Some songs about the Great War

Something I thought would be good to share are some songs from/about the Frist World War that have affected me in one way or another.

The first song is “Johnny I Hardly Knew Ye,” a song about an Irish veteran returning home from the home, missing both physical and spiritual parts of himself as he’s completely run down by the war. It ends on the theoreitcally optimistic note that, although he’s missing an arm, a leg, his innocence, and will likely be begging for food for the rest of his life; he still is alive, so that’s something.

The second song is a reading of “In Flanders Fields,” probably the most famous poem of the War. The poem itself probably needs no introduction, but here is a link to it regardless.

The third song is “Wo alle Stra├čen enden,” a song disputedly attributed in part to a German soldier in WWI, although I feel like it hits the feeling of utter hopelessness quite well. A very fitting song for All Quiet on the Western Front, as it describes this hopelessness from a German perspective with the knowledge of the impending losing of the war in mind.

The fourth song is “Green Fields of France,” a Scottish folksong written in the 1970’s about the narrator considering the grave of a soldier who died in 1916, and wondering if the soldier left anyone behind when he died or if he was properly honored. The narrator then starts wondering if the war was fought for anything at all.

The fifth and final song I wanted to share in this post is “And the Band Played Waltzing Matilda,” and it’s one of my favorite songs about the war and a song that almost always make me cry. It’s a play on the classic ANZAC (Australian and New Zealand Army Corps) song Waltzing Matilda, a song played often in the ANZAC army bands and a marching song of the era. And the Band Played is hardly about the original subject matter of Waltzing Matilda, as And the Band Played focuses on the experience of an Australian Conscript sent to fight in the meatgrinder of a campaign known as Gallipoli. Eventually, this conscript return homes short a leg, with nobody to go home to and considers how pointless the whole war was. Waltzing Matilda is used to help the theme of being lied to by those in power to die in this war. To make it short, it’s a very good song.

I hope you all enjoy (or maybe that’s not the right word) these songs and get something out of them. I’d love to know y’alls thoughts on them!

2 thoughts on “Some songs about the Great War

  1. Wow, thanks for sharing! “Johnny I Hardly Knew Ye” is definitely a song I could see myself hearing and not even realizing how meaningful it is, so I am glad I heard it in a context in which I was focused and paying attention. Repetition really drives the message of the song. The line “so low in flesh, so high in bone” is such a shocking, powerful way to describe death. I read through some of the Youtube comments under the video while the song was playing and there were several people who mentioned their grandfathers sing this song to honor their fallen friends who died in war, which is a powerful testament to how music can be a unifying expression of emotion.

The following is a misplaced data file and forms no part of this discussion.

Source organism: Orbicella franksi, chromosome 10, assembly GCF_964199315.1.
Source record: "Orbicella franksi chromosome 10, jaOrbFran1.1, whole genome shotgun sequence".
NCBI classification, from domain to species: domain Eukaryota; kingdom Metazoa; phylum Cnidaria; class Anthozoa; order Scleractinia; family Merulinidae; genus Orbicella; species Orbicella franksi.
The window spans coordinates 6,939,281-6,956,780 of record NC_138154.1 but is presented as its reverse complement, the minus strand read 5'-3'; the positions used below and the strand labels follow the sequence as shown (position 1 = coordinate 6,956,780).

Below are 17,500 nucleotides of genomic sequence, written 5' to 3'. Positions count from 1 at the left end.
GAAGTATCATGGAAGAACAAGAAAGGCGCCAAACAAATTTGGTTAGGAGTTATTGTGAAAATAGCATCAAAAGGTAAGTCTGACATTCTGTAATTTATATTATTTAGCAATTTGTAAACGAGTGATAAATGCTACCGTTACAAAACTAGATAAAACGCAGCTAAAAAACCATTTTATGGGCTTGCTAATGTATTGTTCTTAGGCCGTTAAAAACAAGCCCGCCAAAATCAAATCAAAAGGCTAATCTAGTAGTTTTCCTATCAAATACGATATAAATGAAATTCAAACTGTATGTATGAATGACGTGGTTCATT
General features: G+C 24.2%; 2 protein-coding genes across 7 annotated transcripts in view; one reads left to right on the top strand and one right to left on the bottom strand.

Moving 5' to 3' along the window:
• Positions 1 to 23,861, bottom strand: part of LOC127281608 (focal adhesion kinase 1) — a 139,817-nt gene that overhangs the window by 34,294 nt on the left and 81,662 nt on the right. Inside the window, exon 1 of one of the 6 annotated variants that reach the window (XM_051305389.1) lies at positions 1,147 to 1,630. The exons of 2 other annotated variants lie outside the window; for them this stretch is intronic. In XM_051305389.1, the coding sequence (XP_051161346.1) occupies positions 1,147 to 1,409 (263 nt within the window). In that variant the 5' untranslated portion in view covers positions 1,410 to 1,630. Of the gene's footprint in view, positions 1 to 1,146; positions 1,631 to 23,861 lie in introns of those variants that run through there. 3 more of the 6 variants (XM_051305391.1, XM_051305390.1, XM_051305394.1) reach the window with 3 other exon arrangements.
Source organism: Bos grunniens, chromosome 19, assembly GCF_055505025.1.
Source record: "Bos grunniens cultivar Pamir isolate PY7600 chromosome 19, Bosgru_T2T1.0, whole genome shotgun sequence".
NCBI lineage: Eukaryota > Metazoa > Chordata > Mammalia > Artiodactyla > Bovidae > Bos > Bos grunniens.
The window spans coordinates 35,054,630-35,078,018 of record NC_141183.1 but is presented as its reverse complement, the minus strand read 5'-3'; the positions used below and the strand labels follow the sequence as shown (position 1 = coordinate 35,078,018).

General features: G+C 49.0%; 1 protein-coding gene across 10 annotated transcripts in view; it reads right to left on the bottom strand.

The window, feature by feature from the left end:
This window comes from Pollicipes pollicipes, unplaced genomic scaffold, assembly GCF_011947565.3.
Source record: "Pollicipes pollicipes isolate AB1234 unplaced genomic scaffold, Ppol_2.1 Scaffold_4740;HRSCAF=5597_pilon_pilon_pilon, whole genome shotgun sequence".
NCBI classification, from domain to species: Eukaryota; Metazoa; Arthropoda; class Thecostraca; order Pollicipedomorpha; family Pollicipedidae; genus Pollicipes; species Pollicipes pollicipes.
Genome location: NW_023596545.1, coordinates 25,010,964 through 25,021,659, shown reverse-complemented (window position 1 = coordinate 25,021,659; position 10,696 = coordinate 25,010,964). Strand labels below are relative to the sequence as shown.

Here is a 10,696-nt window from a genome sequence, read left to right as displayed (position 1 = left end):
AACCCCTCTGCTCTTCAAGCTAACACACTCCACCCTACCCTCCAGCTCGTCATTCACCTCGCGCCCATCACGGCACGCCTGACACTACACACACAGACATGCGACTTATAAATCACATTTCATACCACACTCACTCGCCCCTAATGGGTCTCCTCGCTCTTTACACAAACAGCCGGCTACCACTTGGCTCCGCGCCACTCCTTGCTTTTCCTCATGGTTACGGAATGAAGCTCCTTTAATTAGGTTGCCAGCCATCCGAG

“And the Band Played Waltzing Matilda,” on the other hand, takes a heartbreaking, storytelling approach to describing war. It is an absolutely beautiful song. The thought of blind patriotism shown through the band playing a marching song despite the senseless injuries and deaths the soldiers face is such a stark, powerful image. A line that really stood out to me is “I looked at the place where me legs used to be/And thanked Christ there was nobody waiting for me/To grieve, to mourn, and to pity.” One would expect a soldier to be sad he has no one to go home to, but this soldier knows the war has broken him and going home alone is easier than facing loved ones(like Paul had to do). It is a profound expression of pain if it is so great it overwhelms the human desire for friends and family. In the simplest of terms, these songs really do prove war is terrible and causes permanent damage.

  2. “Green Fields of France” and “The Band Played Waltzing Matilda” are such old favorites of mine; I’ve cried over both! (Over the former especially, and quite recently. “Although you died back in 1916 / In that faithful heart, are you forever 19?” never fails to Get Me.) “The Band Played Waltzing Matilda” also struck me when I first heard it because Australia especially is not really embedded into our popular conceptions of the Great War, being very geographically removed from the “center” of the fighting. A telling reflection of the “World” part in “First World War.”

    I wasn’t as familiar with the others, at least not in song form, but I WAS startled to hear that “Johnny, I Hardly Knew Ye” matches tunes with “When Johnny Comes Marching Home” (which I’m familiar with as an American Civil War song, but might be older, I’m not sure.) I think that’s a really telling reflection of evolving attitudes to how we think about war; “We’ll all feel gay! When Johnny comes marching home!” is just inapplicable to the survival and return of veterans in the Great War (and maybe it was never applicable to anything, but the altered narrative there is telling.)

    Thank you for linking these!

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